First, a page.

Only Germany provides a clear commitment to move away from harmful subsidies and to promote sustainable food consumption, and, just Colombia and Kenya have put forward ambitious measures around agroecology and regenerative agriculture.
These concepts promote sustainable farming approaches that compliment nature’s systems rather than diminish them and respect human rights.
Action to be taken
Unless others follow suit, all climate efforts will be undermined and any commitments negotiated in Glasgow that lack a systemic and global approach to food systems transformation will simply be inadequate given the vast mitigation and adaptation potential that the sector holds.
Governments worldwide must look at food systems through the lens of climate action and find new and restorative ways of feeding communities, without pushing the planet to the limits. Fortunately, approaching climate adaptation and mitigation in the context of food systems broadens the range of opportunities to achieve climate goals and facilitates the consideration of systems level effects and interactions.
A food systems perspective also enables engagement of the full range of stakeholders that should be involved in food systems transformation such as those from other sectors as well as local and Indigenous groups that have knowledge of the issues.
Such a perspective is critical to addressing climate change and achieving the Sustainable Development Goals, which are all linked by food as the golden thread.
Tried and tested methods of agroecology and regenerative agriculture already exist for others to roll out and replicate. For example, in India, chemical-free farming has been used by the 600,000 farmers involved in the Andhra Pradesh Community Managed Natural Farming programme to tackle soil degradation — which includes erosion, desertification, and other changes in soil that reduce its capacity to provide ecosystem services — and produce more variety of crops.
Research shows that farming without the addition of synthetic fertilizer or pesticides is leading to incredible reductions in pollution and emissions, and better wages and earnings for farmers.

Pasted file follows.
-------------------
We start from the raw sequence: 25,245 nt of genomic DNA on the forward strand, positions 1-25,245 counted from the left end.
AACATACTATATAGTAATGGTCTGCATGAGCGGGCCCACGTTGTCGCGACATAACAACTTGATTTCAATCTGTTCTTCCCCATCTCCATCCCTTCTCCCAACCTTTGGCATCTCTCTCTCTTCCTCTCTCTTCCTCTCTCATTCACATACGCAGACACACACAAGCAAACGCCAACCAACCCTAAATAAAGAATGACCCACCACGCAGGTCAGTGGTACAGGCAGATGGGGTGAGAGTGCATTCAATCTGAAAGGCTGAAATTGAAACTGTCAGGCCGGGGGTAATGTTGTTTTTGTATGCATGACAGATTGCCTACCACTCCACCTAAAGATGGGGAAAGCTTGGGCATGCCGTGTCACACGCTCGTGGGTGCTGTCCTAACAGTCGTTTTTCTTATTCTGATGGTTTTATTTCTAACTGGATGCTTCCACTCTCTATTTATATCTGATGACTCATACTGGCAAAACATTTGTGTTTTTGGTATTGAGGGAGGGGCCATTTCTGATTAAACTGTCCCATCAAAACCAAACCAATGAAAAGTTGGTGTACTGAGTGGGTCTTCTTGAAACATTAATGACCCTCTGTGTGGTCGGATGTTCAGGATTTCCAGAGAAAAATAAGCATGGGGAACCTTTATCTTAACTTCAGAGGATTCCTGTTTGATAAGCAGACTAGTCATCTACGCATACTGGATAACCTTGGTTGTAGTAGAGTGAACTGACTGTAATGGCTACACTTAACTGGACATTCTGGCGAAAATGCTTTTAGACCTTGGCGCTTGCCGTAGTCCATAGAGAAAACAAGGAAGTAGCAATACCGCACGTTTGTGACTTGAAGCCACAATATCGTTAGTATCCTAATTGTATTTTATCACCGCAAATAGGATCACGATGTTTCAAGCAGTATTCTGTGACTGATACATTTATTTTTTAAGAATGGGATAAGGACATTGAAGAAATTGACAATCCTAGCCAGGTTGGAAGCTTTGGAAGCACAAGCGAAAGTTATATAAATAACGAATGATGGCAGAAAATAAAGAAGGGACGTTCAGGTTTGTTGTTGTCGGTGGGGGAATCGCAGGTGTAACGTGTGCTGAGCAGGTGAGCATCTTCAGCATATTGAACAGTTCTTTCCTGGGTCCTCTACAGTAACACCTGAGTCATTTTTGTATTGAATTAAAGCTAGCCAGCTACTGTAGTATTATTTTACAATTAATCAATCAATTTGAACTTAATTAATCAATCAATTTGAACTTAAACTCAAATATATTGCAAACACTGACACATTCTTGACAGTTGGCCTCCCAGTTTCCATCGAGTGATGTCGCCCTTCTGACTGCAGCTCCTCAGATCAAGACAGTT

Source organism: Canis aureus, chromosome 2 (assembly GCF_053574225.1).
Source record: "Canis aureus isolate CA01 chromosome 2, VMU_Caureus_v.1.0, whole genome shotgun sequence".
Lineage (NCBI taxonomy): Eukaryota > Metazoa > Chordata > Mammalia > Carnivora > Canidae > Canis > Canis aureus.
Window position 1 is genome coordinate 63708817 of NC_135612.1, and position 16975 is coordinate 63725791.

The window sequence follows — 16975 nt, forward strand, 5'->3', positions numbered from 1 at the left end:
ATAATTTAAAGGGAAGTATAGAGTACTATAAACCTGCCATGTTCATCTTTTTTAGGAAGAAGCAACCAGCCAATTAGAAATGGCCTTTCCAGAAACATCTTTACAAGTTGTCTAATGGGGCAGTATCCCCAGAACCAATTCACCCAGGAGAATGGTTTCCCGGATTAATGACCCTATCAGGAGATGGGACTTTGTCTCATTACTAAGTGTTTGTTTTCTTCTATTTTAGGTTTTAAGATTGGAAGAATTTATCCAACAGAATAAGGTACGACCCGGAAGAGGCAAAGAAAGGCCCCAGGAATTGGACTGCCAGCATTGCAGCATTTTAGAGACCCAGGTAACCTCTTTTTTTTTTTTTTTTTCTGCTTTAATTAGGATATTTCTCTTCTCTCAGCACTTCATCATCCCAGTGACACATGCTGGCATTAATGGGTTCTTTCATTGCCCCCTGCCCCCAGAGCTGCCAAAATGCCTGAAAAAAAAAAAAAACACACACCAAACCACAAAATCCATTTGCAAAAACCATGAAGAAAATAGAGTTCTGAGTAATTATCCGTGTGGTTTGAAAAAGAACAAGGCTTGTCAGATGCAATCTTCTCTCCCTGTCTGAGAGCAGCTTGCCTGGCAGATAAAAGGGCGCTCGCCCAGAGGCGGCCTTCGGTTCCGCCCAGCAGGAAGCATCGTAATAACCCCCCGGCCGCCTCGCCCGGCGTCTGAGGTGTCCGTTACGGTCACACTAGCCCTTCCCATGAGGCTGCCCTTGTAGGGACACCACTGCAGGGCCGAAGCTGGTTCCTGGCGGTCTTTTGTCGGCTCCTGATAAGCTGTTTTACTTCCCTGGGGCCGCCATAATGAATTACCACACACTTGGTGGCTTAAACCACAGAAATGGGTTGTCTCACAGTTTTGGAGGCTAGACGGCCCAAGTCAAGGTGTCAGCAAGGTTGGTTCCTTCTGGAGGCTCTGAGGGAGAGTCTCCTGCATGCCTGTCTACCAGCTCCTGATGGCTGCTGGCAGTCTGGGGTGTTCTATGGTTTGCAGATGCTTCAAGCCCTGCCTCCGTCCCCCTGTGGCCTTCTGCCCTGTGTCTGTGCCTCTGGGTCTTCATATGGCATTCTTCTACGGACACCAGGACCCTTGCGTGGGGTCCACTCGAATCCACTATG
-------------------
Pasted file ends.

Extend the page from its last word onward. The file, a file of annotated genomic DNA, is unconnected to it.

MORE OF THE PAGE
Meanwhile, while in Africa, in the Luangwa Valley of Zambia, COMACO — the social enterprise promoting agroforestry — is retraining poachers to be farmers, tackling deforestation, reporting significant impacts in carbon offset, and putting an end to wildlife killing.
Alongside these ‘beacons of hope’ governments could also promote nutritious, sustainable, whole-food diets adapted to local ecosystems and socio-cultural contexts, acting on the interconnections between food and climate.
There’s a growing body of research that shows that dietary change can help tackle climate change. For example, increased GHG emissions have been associated with diets higher in animal products.
Yet, historically, this has received less consideration in climate policy than, say, the energy and transport sectors. Policymakers have it in their power to catalyze initiatives that enable and create positive food environments that provide equitable access and dietary guidance.
There are steps governments can immediately take, ready-made policies they can adopt, partnerships they can forge. We have the evidence, we have the science, we have the urgency.
What we need now is to see the political will and climate finance moving alongside bravery and connected action from our leaders so that we can all live better, as well as sustainably, on this one Earth of ours.
Ruth Richardson is Executive Director, Global Alliance for the Future of Food